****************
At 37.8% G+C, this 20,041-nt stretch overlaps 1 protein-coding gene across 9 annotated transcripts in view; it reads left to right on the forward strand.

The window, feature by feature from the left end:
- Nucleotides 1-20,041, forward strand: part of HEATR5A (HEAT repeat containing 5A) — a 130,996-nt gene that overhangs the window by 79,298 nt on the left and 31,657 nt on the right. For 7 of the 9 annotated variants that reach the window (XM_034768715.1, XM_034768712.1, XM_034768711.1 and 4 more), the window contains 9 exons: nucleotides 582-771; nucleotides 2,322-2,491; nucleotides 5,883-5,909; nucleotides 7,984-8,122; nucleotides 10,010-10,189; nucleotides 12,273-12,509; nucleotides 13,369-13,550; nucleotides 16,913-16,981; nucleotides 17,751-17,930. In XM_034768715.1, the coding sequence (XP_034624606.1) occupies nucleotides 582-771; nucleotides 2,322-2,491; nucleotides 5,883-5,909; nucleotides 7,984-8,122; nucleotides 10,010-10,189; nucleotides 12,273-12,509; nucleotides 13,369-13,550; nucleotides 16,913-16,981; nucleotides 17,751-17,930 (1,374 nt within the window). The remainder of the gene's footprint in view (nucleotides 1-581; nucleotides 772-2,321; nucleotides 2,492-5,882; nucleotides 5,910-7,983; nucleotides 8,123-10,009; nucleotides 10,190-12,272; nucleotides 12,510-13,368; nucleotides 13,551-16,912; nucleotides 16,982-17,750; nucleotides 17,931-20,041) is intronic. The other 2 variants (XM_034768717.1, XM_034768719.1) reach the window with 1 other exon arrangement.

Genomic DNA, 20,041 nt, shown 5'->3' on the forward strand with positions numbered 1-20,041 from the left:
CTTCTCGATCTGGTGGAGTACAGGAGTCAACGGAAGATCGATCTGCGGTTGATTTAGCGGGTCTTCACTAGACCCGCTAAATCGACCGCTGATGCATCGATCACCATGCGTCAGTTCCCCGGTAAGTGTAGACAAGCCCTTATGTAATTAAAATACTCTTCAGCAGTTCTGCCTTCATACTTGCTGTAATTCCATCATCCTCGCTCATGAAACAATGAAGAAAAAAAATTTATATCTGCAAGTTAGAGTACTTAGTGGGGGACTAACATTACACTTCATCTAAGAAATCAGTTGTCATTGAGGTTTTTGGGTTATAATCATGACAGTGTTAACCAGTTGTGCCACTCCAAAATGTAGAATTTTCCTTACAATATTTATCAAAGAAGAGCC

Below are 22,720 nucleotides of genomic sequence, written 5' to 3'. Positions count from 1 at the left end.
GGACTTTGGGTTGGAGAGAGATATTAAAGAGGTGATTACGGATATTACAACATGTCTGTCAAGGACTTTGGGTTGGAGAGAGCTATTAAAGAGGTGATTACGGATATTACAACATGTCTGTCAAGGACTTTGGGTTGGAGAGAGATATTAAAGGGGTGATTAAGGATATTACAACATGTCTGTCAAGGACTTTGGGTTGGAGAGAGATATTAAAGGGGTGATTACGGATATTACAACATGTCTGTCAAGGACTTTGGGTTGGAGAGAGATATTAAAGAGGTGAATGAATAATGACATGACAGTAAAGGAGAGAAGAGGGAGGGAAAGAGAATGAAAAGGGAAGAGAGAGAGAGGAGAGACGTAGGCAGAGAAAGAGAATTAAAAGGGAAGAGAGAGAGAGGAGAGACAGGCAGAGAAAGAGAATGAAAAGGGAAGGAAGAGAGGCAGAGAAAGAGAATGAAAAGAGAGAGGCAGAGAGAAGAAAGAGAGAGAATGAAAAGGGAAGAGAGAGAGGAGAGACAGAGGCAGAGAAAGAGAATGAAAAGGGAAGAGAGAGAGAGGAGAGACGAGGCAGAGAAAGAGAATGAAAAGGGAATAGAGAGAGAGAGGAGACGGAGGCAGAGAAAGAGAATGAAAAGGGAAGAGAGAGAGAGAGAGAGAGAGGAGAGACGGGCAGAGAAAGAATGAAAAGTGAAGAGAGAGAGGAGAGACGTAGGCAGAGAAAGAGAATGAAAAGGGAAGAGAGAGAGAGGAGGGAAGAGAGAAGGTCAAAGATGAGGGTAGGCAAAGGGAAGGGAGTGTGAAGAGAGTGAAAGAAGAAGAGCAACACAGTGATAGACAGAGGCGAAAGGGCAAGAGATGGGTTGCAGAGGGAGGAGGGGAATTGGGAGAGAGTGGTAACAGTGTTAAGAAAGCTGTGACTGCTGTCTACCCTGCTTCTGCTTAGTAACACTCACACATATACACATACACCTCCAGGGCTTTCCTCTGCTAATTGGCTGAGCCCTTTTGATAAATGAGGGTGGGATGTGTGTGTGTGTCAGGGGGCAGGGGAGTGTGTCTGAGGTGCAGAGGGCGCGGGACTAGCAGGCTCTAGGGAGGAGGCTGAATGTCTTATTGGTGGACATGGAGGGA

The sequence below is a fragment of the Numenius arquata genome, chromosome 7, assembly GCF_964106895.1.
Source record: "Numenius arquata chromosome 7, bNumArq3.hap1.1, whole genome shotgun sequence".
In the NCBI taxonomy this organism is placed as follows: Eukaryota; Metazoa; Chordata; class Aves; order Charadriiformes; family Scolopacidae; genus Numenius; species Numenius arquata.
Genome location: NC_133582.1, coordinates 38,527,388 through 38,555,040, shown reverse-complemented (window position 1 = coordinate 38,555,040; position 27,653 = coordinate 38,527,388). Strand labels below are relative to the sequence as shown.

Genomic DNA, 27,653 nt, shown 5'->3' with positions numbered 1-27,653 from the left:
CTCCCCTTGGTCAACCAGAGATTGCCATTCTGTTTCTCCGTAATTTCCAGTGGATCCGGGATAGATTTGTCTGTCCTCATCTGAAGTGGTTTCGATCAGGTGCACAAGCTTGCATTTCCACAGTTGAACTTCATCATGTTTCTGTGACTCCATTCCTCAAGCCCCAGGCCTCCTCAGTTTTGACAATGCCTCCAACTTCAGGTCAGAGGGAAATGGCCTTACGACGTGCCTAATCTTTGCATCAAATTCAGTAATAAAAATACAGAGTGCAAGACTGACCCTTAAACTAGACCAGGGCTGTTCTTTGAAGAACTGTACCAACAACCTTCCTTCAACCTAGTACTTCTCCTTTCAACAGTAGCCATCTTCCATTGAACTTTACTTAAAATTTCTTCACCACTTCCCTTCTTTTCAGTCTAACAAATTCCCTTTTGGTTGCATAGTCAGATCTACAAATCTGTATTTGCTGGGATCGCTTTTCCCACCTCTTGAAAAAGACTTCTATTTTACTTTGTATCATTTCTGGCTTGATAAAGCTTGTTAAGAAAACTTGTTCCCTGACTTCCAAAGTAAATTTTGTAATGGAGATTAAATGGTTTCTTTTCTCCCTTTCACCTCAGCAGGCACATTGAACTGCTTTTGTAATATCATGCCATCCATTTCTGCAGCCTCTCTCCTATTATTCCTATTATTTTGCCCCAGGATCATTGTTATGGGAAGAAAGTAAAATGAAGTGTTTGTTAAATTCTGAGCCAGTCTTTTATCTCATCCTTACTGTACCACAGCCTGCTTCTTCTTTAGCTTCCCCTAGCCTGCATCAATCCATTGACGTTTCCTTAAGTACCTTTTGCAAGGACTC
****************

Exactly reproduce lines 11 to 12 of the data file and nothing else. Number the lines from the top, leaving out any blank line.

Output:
Genome location: NC_133582.1, coordinates 38,527,388 through 38,555,040, shown reverse-complemented (window position 1 = coordinate 38,555,040; position 27,653 = coordinate 38,527,388). Strand labels below are relative to the sequence as shown.

Genomic DNA, 27,653 nt, shown 5'->3' with positions numbered 1-27,653 from the left: